Yes, it’s only pitchers and catchers.
But it doesn’t matter. Baseball season is here. Football is over. Basketball and hockey are, well, not as exciting as baseball. When pitchers and catchers officially report, to me it’s the beginning of the season.
And I’m ready for it.
Last year ended very sour to me. A poor performance in the first round of the playoffs eliminated the Phillies and their league-best record.
Note that I’m still against a five-game series. I always have been. When the divisional round was added to the playoffs, I said it then as I still do today — it should be a seven-game series. A five-game series becomes a crap shoot and, I think, penalizes a deeper and better team because it allows the team with the worst record to maximize what it has. Not to say that the Phillies didn’t just run into baseball’s hottest team last year, but it’s something I’ve always believed. You can’t reward the lower-ranked teams in the playoffs and that’s what a five-game series does.
This is the day I truly love because I know real baseball is right around the corner. It’s something that can help me ignore the crappy things going on in my life, even for a little while.
(Though, to be fair, it’s sometimes hard to forget certain things knowing how much these guys get paid to play a game).
The Phillies, again, should be one of the favorites. Though teams such as the Marlins and Nationals improved in the NL East, most experts have agreed that the Phillies are still the cream of the division. The Braves pretty much remained the same and the Mets, well, are the Mets. With all going on with that team, I’d be willing to bet they won’t be making any runs at the division.
The rest of the NL will be interesting.
No more Albert Pujols.
No more Prince Fielder.
And that doesn’t stink. At least for those of us who are fans of the National League (and not fans of the Cardinals or Brewers, respectively).
The Phillies, without a doubt, overpaid to get the best closer on the market in Jonathan Papelbon this offseason. Meanwhile, ex-closer Ryan Madson signed for much cheaper with the Reds.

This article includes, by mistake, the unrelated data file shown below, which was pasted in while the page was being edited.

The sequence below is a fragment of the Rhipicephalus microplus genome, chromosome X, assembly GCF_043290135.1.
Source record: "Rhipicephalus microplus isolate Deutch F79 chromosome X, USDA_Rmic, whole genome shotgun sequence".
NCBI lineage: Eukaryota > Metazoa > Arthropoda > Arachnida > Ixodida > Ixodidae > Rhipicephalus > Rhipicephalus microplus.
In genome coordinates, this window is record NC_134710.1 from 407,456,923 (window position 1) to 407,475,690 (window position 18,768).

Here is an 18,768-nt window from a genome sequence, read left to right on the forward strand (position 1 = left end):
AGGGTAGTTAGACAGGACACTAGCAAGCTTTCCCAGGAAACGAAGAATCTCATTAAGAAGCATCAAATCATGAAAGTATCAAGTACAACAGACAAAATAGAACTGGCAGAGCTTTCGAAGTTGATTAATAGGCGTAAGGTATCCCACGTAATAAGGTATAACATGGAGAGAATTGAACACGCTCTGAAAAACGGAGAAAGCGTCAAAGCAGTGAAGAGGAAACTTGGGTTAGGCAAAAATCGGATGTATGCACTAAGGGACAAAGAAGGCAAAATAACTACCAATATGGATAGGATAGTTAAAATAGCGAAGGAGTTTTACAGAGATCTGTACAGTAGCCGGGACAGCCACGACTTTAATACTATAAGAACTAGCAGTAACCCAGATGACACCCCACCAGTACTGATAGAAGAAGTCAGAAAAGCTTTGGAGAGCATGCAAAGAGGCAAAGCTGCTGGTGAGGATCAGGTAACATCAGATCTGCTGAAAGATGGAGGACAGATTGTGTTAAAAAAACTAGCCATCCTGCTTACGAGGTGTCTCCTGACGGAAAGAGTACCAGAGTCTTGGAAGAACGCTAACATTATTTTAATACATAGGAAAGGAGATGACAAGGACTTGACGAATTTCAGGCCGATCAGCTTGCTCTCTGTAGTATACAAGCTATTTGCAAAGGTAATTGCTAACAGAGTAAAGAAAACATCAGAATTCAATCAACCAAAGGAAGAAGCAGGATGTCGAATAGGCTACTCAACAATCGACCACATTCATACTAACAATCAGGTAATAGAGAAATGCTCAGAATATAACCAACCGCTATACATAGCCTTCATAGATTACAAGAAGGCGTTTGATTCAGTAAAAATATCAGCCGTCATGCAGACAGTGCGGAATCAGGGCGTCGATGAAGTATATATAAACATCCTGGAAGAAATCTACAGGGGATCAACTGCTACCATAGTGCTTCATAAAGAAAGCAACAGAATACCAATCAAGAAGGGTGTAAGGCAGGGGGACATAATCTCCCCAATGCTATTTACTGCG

I’ve disliked Papelbon for many, many years.
The former Red Sox closer has always reminded me of that college jock/frat boy who never grew up after leaving college. I don’t like some of his antics and likely never will.
I had told a friend the day the Phils signed him — if any team can humble Papelbon, I think the Phils could be it. They have a very focused group and with people like Roy Halladay, Cliff Lee, Cole Hamels and the such, it’s going to be hard to be a pompus idiot. So, hopefully, he’ll realize it’s time to grow up a little. There’s no doubting what he can do on the mound.
The Phils also had some changes that needed to be made.
Raul Ibanez had his contract run out and wasn’t re-signed. That’s too bad because I really wanted to see him win a championship with the Phils. He’s a class act and I’ll miss him. I know he was up and down during his tenure, but he came through with some big hits in key situations. That leaves left field as a question mark.
Ryan Howard was seriously injured during his last at-bat of the playoffs (the final out of the Phillies season) and isn’t expected to play until like May.
The Phils have brought back a fan favorite in Jim Thome as some power off the bench and an occasional first base option. There’s new faces in Ty Wiggington and Laynce Nix. There’s a minor league contract to Juan Pierre, which could be very interesting. Speed off the bench and the ability to put the ball in play. The bullpen is WAY overcrowded.
And J-Roll is back.
There’s questions. There’s hope. There’s a full season. I’m excited.
This is the time of the year when everyone is tied. Every team has hope. Every team has a chance. It’s not September, it’s February. Injuries can ruin a team. Rookies can make a splash and be a huge impact. Teams not expected to contend can pull off a wild move and become front-runners. A few mishaps can take a top contender and put them back to the middle of the pack.
Anything can happen.
And it’s such a wonderful time! Go Phils!
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